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Walking on Snow & Ice

Walking to and from parking lots and around campus during the winter requires special attention to avoid slipping and falling. Slips and falls are some of the most frequent types of injuries that DMACC sees - especially during the winter months.

penguinNo matter how well the snow and ice is removed from parking lots or sidewalks, DMACC employees and students will still encounter some slippery surfaces when walking outdoors in the winter. It is important for everyone to be constantly aware of these dangers and to learn to walk safely on ice and slippery surfaces.

  • In cold temperatures, walk with caution and assume that all snow covered or wet, dark areas on pavements are slippery and icy. Dew or water vapor can freeze on cold surfaces, forming an extra-thin, nearly invisible layer of ice that can look like a wet spot on the pavement.
  • Point your feet out slightly, like a penguin. Spreading your feet out slightly while walking on ice increases your center of gravity.
  • Walk in designated walkways as much as possible. Taking shortcuts over snow piles and other frozen areas can be hazardous. Look ahead when you walk; a snow- or ice-covered sidewalk or driveway, especially if on a hill, may require travel along its grassy edge for traction.
  • If you must walk in the street, walk against the flow of traffic, as close to the curb as you can.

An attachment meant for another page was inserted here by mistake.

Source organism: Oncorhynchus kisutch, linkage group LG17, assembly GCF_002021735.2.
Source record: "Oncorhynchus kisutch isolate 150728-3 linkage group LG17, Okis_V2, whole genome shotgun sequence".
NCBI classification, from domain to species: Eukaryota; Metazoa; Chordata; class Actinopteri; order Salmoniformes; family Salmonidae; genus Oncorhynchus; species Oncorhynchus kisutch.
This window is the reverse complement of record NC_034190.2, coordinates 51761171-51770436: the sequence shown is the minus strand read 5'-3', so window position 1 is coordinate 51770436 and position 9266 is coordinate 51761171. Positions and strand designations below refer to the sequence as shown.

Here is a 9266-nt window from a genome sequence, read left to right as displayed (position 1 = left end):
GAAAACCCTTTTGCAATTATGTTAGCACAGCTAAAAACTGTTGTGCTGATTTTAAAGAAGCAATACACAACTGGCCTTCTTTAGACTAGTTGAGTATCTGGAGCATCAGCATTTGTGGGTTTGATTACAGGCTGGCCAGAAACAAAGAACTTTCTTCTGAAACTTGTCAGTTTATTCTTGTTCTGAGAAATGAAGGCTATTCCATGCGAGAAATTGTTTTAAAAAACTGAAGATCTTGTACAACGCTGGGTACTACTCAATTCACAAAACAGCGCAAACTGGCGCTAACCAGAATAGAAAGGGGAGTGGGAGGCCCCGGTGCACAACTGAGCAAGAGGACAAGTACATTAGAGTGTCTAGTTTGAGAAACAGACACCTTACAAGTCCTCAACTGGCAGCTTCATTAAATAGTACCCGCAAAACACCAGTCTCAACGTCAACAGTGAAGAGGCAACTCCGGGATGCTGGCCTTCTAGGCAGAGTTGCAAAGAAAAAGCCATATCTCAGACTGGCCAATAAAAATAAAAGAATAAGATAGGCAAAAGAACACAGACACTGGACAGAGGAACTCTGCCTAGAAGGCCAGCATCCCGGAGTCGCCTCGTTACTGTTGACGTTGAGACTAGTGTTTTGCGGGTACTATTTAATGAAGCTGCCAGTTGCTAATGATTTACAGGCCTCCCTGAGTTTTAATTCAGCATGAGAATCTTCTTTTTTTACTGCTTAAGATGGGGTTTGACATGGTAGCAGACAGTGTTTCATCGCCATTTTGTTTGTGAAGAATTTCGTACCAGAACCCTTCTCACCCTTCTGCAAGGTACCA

• Taking shortcuts through areas where snow and ice removal is not feasible can be hazardous. Try to avoid straying from the beaten path.
  • Bend slightly and walk flat-footed with your center of gravity directly over the feet as much as possible.
  • Extend your arms out to your sides to maintain balance. Beware if you are carrying a heavy backpack or other load—your sense of balance will be off.
  • If you must carry a load, try not to carry too much; leave your hands and arms free to balance yourself.
  • Keep your hands out of your pockets. Hands in your pockets while walking decreases your center of gravity and balance. You can help break your fall with your hands free if you do start to slip.
  • Watch where you are stepping and GO S-L-O-W-L-Y! This will help your reaction time to changes in traction.
  • When walking on steps always use the hand railings and plant your feet firmly on each step.
  • Use special care when entering and exiting vehicles; use the vehicle for support.
  • Take short steps or shuffle for stability. It also helps to stop occasionally to break momentum.
  • During bad weather, avoid boots or shoes with smooth soles and heels. Instead, wear shoes or boots that provide traction on snow and ice; boots made of non-slip rubber or neoprene with grooved soles are best. Special ice cleats are also available.

Physical Plant employees will continue to remove snow, sand sidewalks and roads, and use chemical ice melt to reduce slip and fall hazards as much as possible. Remember they will salt and melt it today but it can freeze again overnight. It is important for individuals to recognize the hazards of slippery walks and roadways.